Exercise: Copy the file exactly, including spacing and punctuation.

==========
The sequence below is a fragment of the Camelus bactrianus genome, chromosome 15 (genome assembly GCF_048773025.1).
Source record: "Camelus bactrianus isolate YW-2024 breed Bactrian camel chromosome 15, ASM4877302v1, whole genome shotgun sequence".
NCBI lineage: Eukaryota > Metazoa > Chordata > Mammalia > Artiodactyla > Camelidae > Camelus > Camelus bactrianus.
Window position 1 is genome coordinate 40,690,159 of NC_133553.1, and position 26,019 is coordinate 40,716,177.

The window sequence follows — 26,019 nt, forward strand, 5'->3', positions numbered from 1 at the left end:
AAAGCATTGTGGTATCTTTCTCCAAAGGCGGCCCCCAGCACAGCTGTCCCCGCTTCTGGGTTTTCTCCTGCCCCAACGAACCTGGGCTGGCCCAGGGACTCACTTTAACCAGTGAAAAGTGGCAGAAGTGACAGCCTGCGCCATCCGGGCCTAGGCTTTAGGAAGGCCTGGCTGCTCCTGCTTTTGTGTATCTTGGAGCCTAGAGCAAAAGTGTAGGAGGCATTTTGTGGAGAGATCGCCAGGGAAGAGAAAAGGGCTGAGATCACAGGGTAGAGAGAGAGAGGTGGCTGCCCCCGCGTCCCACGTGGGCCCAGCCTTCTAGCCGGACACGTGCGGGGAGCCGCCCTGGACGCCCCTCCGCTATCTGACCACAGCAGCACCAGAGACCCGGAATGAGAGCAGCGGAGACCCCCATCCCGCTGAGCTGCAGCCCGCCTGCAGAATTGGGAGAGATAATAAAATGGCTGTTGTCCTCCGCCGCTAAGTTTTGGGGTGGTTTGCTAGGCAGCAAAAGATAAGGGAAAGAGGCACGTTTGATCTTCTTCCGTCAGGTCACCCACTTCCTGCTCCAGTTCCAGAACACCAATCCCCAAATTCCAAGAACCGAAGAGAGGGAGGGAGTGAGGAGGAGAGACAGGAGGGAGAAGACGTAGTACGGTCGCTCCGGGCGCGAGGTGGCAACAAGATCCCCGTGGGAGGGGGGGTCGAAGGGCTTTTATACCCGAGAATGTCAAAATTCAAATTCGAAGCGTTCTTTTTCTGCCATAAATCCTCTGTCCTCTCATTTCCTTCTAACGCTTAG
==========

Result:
The sequence below is a fragment of the Camelus bactrianus genome, chromosome 15 (genome assembly GCF_048773025.1).
Source record: "Camelus bactrianus isolate YW-2024 breed Bactrian camel chromosome 15, ASM4877302v1, whole genome shotgun sequence".
NCBI lineage: Eukaryota > Metazoa > Chordata > Mammalia > Artiodactyla > Camelidae > Camelus > Camelus bactrianus.
Window position 1 is genome coordinate 40,690,159 of NC_133553.1, and position 26,019 is coordinate 40,716,177.

The window sequence follows — 26,019 nt, forward strand, 5'->3', positions numbered from 1 at the left end:
AAAGCATTGTGGTATCTTTCTCCAAAGGCGGCCCCCAGCACAGCTGTCCCCGCTTCTGGGTTTTCTCCTGCCCCAACGAACCTGGGCTGGCCCAGGGACTCACTTTAACCAGTGAAAAGTGGCAGAAGTGACAGCCTGCGCCATCCGGGCCTAGGCTTTAGGAAGGCCTGGCTGCTCCTGCTTTTGTGTATCTTGGAGCCTAGAGCAAAAGTGTAGGAGGCATTTTGTGGAGAGATCGCCAGGGAAGAGAAAAGGGCTGAGATCACAGGGTAGAGAGAGAGAGGTGGCTGCCCCCGCGTCCCACGTGGGCCCAGCCTTCTAGCCGGACACGTGCGGGGAGCCGCCCTGGACGCCCCTCCGCTATCTGACCACAGCAGCACCAGAGACCCGGAATGAGAGCAGCGGAGACCCCCATCCCGCTGAGCTGCAGCCCGCCTGCAGAATTGGGAGAGATAATAAAATGGCTGTTGTCCTCCGCCGCTAAGTTTTGGGGTGGTTTGCTAGGCAGCAAAAGATAAGGGAAAGAGGCACGTTTGATCTTCTTCCGTCAGGTCACCCACTTCCTGCTCCAGTTCCAGAACACCAATCCCCAAATTCCAAGAACCGAAGAGAGGGAGGGAGTGAGGAGGAGAGACAGGAGGGAGAAGACGTAGTACGGTCGCTCCGGGCGCGAGGTGGCAACAAGATCCCCGTGGGAGGGGGGGTCGAAGGGCTTTTATACCCGAGAATGTCAAAATTCAAATTCGAAGCGTTCTTTTTCTGCCATAAATCCTCTGTCCTCTCATTTCCTTCTAACGCTTAG